India Studies Kenyan Digital Stamps To Curb Tobacco Tax Evasion

India considers tax stamps to track tobacco products.

Tobacco cigarettes are arranged for a photograph. (Photographer: Kiyoshi Ota/Bloomberg)
Tobacco cigarettes are arranged for a photograph. (Photographer: Kiyoshi Ota/Bloomberg)

India is studying the Kenyan model of tracking tobacco products to curb illicit trade that leads to loss of tax revenue, according to people involved in deliberations.

The mechanism includes tax stamps with a QR code that can be scanned through a smartphone to check the authenticity and trace goods throughout the supply chain, the people said requesting anonymity. To begin with, the government may focus only on cigarettes, they said.

Legal cigarettes account for only 11 percent of the tobacco consumed in India, according to data available with the Tobacco Institute of India, a representative body of farmers, manufacturers and exporters of cigarettes. Illegal cigarettes—comprising smuggled and locally made cigarettes on which tax is not paid—account for around a fourth of the cigarette industry, it said. That results in an estimated Rs 13,000-crore revenue loss for the government each year at current tax rates.

In Kenya, tax stamps improved the ability to trace products, reduced counterfeiting and increased tax revenue, Ernst and Young LLP Kenya said in an emailed response to BloombergQuint. Tax revenue rose 28 percent in four years to 2017 since the African nation started cracking down on illegal trade, it said. Using the same technology, the country saw tax revenue from liquor surge 69 percent during the period.

Here’s how the model works:

  • The Excisable Goods Management System includes electronic digital stamps that have photosensitive readers and ensure taxes are paid.
  • The stamps are monitored against revenue collected in real time.
  • A product’s authenticity is verified using a mobile app which identifies a QR code integrated in the stamp.

If adopted, the move will be in line with Article 15 of the World Health Organisation’s Framework Convention on Tobacco Control that calls for elimination of illicit trade and effective enforcement of national laws. Once the convention comes to force, countries will have five years to amend laws and implement the mechanism to track and trace tobacco products, the people quoted above said.

BloombergQuint’s emailed query to the Finance Ministry remained unanswered.

The Costs

Tracking of tobacco products will mean manufacturers will have to bear the costs of the technology, the officials quoted earlier said.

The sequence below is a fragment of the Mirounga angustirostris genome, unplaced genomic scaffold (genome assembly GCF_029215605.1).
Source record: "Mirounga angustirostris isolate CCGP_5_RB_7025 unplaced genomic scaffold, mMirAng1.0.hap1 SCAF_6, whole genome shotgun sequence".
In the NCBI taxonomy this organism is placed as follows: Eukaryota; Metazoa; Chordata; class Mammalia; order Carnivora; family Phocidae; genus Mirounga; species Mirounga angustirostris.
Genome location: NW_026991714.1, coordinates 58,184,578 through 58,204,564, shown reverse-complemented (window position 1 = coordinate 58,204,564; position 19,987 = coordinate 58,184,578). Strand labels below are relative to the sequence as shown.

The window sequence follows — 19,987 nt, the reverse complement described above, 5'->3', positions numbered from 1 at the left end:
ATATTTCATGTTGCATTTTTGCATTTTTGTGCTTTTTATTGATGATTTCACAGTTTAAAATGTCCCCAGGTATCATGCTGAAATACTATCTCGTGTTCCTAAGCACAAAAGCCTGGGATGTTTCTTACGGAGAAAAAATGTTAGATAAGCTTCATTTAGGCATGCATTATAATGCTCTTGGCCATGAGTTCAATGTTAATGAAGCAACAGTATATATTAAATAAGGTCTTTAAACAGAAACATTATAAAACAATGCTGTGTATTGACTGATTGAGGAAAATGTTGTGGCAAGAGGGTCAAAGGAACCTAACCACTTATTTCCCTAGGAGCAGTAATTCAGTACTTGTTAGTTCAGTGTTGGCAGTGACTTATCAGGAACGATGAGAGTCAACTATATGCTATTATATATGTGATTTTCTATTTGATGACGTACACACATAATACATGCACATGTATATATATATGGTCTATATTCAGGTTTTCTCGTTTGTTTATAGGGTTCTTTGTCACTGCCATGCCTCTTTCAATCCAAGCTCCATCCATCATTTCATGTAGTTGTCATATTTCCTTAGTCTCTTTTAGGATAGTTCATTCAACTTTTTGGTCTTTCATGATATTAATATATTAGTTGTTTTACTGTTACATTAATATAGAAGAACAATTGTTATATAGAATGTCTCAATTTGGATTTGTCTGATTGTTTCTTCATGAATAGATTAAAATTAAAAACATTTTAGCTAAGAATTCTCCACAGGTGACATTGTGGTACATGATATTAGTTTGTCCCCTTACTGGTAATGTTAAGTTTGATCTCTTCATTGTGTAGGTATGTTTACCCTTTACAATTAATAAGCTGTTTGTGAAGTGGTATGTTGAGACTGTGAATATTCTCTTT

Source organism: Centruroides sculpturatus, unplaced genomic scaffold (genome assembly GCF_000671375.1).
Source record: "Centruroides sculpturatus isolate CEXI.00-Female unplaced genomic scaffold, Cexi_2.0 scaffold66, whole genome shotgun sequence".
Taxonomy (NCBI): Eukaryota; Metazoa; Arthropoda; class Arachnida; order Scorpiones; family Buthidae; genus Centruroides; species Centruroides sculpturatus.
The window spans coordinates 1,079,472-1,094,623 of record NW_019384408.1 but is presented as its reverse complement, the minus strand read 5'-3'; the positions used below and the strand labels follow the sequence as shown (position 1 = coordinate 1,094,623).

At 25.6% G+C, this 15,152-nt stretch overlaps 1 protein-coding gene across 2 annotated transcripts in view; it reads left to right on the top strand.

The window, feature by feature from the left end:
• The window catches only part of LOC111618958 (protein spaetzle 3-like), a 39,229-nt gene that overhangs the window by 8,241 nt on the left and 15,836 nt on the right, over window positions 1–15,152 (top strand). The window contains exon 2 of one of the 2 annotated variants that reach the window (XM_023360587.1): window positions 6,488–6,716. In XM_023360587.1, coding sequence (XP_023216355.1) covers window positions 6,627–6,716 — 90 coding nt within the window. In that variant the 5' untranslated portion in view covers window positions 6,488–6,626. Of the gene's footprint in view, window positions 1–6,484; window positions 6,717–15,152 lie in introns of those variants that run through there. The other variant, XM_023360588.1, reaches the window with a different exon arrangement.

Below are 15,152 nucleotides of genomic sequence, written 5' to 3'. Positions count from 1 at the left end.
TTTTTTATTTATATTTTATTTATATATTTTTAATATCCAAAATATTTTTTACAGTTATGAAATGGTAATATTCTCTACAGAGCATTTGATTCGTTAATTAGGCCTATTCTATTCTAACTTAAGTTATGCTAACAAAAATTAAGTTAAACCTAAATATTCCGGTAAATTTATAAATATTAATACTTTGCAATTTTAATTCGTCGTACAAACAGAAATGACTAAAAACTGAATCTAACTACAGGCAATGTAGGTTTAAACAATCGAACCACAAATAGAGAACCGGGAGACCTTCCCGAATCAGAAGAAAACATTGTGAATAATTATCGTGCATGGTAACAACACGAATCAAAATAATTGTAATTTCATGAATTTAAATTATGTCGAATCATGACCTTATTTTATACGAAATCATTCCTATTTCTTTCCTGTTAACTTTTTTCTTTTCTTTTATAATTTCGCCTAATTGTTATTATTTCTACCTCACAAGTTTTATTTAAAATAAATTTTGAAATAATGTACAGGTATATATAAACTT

In Kenya, the tax stamps cost 2.8 Kenyan shillings (Rs 1.9) each for cigarettes, cigars, cheroots, cigarillos, containing tobacco or tobacco substitutes, according to Ernst and Young Kenya. They are applied on all primary cigarette packaging based on the stock keeping units. A manufacturer also incurs the cost of reconfiguring the production line to integrate it with Kenya Revenue Authority’s system. It ranges between $10,000 (Rs 6.75 lakh) and $500,000 (Rs 3.38 crore).

The increase in sales volumes for cigarette manufacturing companies will outweigh the costs they will have to bear initially, said Sachin Bobabe, a senior analyst at brokerage firm Dolat Capital. If implemented, higher costs will come even as taxes on tobacco products have steadily risen over the past few years.

Rising Taxes

Duties or taxes on cigarettes have jumped about sixfold since 2014, Bobade said. As a result, volumes of India’s largest cigarette maker ITC Ltd. declined 16-18 percent during the period, he said.

Goods and services tax system sent the effective levy even higher. The effective tax rate rose 13 percent over the pre-GST rates after the compensation cess was increased last year. Since 2011-12, according to a Tobacco Institute of India report, the cumulative growth in tax rates has been 202 percent.

ITC and its smaller peer Godfrey Phillips Ltd. declined to comment on BloombergQuint’s queries.

Will It Be Enough?

About 89 percent of tobacco in India is consumed as chewing tobacco, zarda, bidi and illegal cigarettes, according to the Tobacco Institute of India. That’s unlike the rest of the world where tobacco consumption is synonymous with cigarettes which account for 90 percent of total the consumption.

So tracking cigarettes alone won’t be enough to increase the revenue, one of the officials quoted above said. The government will have to come up with more ways to tackle tax evasion on other tobacco products, he said.